The roughly 60-mile trip by road from the beaches of South Baldwin County to University Hospital in Mobile, South Alabama’s only Level 1 trauma center, can take over an hour. But come Oct. 1, residents of Gulf Shores will be eligible for a one-year membership that will give them emergency transportation by helicopter or ambulance for just $45 or $35, depending on their age, saving precious minutes in the most serious of emergencies, flying them to University Hospital or elsewhere.
“This is really the plan for us, just Gulf Shores residents,” Mayor Robert Craft said.
This would include every member of the household listed on the address at sign-up. The coverage area would be anywhere in Baldwin County for anyone in the home. Sign-up would be $45, or $35 for residents 60 and older.
But there is one slight catch. Well, maybe two.
First, the patient must be transported in equipment from AirMedCare, owners of MedStar, which is the ambulance provider for almost all of Baldwin County. Orange Beach earlier this year spent about $1 million buying two new ambulances for emergency service there.
As far as emergency helicopters, members would have a 50-50 shot at getting an AirMedCare aircraft called out in an emergency. It owns two of the helicopters currently operating in the county and is the primary carrier used. If both are tied up then an Air Methods helicopter either from Pensacola or Semmes will be called in as backup.
The second catch is the city will have to pay AirMedCare almost $164,000 to provide the service and offer the memberships to Gulf Shores residents.
“The great thing about this program is if you do nothing at all and God forbid you need an air transport or ground transport and your pickup [point] resides in the county, you’re not going to have a balance bill for that transport,” Wes McAden of AirMedCare said.
Residents can upgrade the plan at $85 a month and be covered anywhere in the United States that Air Medical Holdings has helicopters stationed. Medics on the crew will determine the appropriate facility to transport the patient. The air transport membership is available to anyone in the country for that same $85 a year.
“The benefit to upgrading is if you’re uninsured it’s not going to matter whether you have health insurance or you don’t,” McAden said. “And it’s going to extend your coverage on the air side to everywhere we have a base across the United States. If you’re traveling and you’re in Hawaii and you’ve got to be flown, you are not going to have a balance bill for that emergency medical transport there.”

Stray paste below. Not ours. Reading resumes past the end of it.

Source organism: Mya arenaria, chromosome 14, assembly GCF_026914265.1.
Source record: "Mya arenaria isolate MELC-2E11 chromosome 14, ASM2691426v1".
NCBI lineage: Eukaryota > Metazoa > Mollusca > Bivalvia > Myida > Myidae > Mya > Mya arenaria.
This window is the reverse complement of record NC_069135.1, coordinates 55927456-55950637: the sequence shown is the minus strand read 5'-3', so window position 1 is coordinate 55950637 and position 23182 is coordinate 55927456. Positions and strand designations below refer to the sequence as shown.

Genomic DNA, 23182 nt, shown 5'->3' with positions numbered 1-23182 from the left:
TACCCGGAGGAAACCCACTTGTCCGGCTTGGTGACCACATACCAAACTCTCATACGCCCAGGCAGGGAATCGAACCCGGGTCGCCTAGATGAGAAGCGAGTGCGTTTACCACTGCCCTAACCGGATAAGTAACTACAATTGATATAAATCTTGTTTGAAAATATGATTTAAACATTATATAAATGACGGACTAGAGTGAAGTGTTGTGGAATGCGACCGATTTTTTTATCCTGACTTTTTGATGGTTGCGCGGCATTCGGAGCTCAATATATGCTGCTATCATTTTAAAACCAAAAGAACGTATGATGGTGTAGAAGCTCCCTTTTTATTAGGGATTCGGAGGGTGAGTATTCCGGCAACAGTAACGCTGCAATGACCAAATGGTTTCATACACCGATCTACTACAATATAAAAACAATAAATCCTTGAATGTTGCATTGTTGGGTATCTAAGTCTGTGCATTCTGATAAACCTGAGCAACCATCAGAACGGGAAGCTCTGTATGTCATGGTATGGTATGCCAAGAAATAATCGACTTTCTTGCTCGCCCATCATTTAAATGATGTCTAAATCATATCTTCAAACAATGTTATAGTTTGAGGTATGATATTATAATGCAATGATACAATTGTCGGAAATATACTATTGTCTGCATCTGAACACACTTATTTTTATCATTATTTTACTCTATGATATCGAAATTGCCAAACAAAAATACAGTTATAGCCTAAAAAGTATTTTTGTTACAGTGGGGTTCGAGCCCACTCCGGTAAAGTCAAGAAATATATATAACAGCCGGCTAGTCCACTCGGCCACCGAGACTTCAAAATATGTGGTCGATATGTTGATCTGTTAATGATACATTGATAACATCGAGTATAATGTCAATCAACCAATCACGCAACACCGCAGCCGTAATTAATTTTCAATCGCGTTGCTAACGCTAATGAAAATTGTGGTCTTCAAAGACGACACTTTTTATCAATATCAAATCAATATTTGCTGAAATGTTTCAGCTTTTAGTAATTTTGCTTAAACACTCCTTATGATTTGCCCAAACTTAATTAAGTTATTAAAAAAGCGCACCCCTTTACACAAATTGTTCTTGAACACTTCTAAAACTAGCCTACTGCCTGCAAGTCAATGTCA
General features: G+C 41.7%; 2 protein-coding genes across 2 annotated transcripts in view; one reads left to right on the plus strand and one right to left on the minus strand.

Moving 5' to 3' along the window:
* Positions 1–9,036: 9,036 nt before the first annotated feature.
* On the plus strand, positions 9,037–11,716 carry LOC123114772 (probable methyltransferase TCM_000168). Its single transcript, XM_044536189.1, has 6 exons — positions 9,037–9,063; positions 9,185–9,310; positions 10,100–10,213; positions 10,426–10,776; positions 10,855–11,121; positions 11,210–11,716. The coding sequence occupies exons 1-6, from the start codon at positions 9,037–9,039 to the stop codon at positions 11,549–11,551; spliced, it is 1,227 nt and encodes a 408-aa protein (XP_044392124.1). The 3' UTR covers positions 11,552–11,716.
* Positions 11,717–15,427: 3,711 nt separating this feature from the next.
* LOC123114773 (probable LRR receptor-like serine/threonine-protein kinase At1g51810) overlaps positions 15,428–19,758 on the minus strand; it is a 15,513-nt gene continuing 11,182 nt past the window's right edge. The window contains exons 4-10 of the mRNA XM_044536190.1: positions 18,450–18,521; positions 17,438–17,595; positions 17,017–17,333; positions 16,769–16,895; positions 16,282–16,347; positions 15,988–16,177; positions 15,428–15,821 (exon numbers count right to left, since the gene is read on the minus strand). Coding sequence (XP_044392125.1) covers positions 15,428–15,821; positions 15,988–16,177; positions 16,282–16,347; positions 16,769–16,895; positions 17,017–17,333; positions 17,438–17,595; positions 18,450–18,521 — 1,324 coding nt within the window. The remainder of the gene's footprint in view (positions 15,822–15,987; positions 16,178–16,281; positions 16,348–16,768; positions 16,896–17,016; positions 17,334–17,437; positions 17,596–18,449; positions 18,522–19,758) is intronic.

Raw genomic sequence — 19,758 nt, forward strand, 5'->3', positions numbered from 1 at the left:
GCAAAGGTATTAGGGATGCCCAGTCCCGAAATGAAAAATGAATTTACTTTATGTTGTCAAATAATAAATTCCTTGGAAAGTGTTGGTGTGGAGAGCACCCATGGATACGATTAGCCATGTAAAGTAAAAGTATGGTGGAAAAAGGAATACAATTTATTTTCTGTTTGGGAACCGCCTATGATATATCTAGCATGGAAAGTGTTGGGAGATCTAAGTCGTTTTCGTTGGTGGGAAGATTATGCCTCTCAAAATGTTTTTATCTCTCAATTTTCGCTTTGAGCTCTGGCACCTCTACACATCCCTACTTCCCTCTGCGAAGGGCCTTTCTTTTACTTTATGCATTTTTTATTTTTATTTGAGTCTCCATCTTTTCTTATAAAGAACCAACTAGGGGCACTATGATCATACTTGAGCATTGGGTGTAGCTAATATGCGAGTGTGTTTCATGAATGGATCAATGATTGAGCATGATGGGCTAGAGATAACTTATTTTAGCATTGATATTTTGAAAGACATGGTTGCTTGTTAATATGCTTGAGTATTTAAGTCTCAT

If you do have insurance, McAden said, his company will file it for you and collect the amount covered under your major medical plan or other insurance.
“Once we’ve accepted that transport and you’re a member, you will expect no balance bill for that transport,” McAden said. “We’re going to go to work on your behalf, we’re going to file your insurance for payment and get whatever we can get, even if it’s zero [dollars], we accept that as final billing and you’re done.”
Gulf Shores Deputy Fire Chief Keith Martin studied air and ground transports throughout the county and broke it down into how many transports involved Gulf Shores residents.
“Over a period of 20 months from Dec. 18, 2017 until Aug. 29, 2019, we pulled all of the numbers to see who all was being transported,” Martin said. “There were 3,410 ambulance transports and 26 helicopter flights that took place during that time. Out of the people who were listed to have 36542 [zip code] as their home address, there were 1,468 by ambulance and 11 of the helicopters.”
Martin said ground transports typically cost the patient about $400 over anything insurance may cover. On the air side, he used a base number of $27,000 as out-of-pocket costs for those transported.
“Out of the 1,468 that was about $660,000 payment that would have been spent by our residents,” Martin said. “If you take the 11 aircraft transports and use a $27,000 number based on personal experience, that’s $297,000. So, if you had had $600,000 and $300,000, that’s just shy of $1 million within that 20 months. It’s like anything else. You don’t need it until you need it.”
Martin said the ground portion of the plan will have more of an impact for Gulf Shores citizens.
“The biggest thing that I’m excited about is that we have the transport, the ground component and we know it’s used every day when we have at least three transports we can eliminate that extra payment to the residents,” Martin said. “The helicopter portion, that’s just a benefit on top of this.”
Craft said this feature for citizens is part of a continuing effort to improve healthcare in the city including partnering with South Baldwin Regional Medical Center on a free-standing emergency room. The city purchased a building previously owned by Sacred Heart Health System near Jack Edwards Airport in 2018. Once their agreement is finalized, the parties will apply to the State Health Planning and Development Agency for a Certificate of Need.
“We’ve made some significant strides for families with kids that live in Gulf Shores and opportunities that didn’t exist previously,” Craft said. “As our folks tend to grow more families and create a more family-friendly place to live this is a way to layer on that for families in the city limits that do not have kids.”
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